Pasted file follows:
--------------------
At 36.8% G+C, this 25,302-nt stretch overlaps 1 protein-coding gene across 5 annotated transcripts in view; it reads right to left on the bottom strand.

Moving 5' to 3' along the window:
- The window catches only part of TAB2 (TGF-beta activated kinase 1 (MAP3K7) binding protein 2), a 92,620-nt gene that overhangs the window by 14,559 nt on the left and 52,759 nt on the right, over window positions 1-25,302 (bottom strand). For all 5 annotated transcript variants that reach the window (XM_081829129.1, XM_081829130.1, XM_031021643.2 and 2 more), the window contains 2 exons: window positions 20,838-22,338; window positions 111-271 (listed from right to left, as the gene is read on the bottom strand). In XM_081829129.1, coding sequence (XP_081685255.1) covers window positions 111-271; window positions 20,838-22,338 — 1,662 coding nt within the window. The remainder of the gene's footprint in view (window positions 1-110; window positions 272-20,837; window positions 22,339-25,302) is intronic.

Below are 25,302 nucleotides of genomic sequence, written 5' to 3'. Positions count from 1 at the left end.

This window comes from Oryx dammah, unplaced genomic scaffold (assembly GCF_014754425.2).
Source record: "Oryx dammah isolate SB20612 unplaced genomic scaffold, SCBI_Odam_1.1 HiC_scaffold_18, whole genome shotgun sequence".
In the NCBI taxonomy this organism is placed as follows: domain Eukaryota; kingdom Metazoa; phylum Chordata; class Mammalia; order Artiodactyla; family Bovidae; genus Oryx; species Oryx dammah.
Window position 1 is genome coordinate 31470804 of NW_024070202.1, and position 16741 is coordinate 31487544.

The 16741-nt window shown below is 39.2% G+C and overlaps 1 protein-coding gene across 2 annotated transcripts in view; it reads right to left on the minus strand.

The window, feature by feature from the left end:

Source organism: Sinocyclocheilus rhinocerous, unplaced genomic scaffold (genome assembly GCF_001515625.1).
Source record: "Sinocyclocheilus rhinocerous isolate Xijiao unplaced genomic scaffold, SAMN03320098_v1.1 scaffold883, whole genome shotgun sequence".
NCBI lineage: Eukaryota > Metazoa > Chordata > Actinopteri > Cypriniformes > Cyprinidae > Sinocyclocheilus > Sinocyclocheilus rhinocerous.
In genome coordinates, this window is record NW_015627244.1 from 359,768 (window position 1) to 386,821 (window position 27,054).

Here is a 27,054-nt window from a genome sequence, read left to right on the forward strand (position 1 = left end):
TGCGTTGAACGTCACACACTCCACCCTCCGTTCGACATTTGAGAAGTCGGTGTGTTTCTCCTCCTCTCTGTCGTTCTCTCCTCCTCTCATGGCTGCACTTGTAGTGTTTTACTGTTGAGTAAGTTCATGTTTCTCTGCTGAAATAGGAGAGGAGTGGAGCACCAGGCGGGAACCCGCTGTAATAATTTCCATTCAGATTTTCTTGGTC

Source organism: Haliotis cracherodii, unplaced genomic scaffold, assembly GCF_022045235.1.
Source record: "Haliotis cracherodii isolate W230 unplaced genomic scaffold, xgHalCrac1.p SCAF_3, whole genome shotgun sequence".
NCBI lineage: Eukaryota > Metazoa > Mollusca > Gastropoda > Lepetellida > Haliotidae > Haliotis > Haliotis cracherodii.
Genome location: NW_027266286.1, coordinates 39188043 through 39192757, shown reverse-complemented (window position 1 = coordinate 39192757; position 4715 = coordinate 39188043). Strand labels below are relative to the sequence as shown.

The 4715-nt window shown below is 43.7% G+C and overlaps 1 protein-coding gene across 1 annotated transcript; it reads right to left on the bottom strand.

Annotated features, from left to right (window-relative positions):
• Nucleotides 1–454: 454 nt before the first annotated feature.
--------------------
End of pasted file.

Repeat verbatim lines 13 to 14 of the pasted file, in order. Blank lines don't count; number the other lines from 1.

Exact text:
NCBI lineage: Eukaryota > Metazoa > Chordata > Actinopteri > Cypriniformes > Cyprinidae > Sinocyclocheilus > Sinocyclocheilus rhinocerous.
In genome coordinates, this window is record NW_015627244.1 from 359,768 (window position 1) to 386,821 (window position 27,054).